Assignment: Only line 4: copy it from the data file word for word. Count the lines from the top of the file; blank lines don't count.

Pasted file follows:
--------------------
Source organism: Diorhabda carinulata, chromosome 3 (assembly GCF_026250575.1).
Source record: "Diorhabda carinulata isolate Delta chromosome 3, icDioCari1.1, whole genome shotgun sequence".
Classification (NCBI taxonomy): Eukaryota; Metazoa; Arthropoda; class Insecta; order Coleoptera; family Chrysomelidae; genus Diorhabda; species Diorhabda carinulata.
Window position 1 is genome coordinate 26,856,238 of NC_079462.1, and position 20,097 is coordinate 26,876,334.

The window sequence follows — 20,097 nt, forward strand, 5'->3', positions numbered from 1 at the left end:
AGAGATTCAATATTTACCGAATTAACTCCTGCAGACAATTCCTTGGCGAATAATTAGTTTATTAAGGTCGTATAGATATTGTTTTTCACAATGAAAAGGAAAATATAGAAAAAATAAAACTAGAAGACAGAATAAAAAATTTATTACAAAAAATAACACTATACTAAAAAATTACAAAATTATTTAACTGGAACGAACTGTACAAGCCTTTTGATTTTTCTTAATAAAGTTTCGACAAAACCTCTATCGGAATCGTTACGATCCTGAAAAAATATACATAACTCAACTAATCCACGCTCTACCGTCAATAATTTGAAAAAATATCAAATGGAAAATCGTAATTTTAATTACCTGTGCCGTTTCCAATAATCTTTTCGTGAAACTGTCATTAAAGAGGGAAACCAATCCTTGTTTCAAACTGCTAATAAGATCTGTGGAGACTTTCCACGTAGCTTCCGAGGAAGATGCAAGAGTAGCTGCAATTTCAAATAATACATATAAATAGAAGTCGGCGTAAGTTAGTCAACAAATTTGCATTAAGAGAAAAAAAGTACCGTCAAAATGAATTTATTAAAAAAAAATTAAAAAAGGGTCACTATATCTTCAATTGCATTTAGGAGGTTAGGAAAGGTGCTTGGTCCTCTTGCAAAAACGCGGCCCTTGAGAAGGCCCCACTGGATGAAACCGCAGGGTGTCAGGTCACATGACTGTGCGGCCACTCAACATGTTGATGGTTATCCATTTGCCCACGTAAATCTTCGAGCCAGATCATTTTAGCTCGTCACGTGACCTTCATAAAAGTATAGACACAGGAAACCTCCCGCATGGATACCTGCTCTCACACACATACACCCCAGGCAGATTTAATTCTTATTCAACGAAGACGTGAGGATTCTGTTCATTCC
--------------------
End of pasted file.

Window position 1 is genome coordinate 26,856,238 of NC_079462.1, and position 20,097 is coordinate 26,876,334.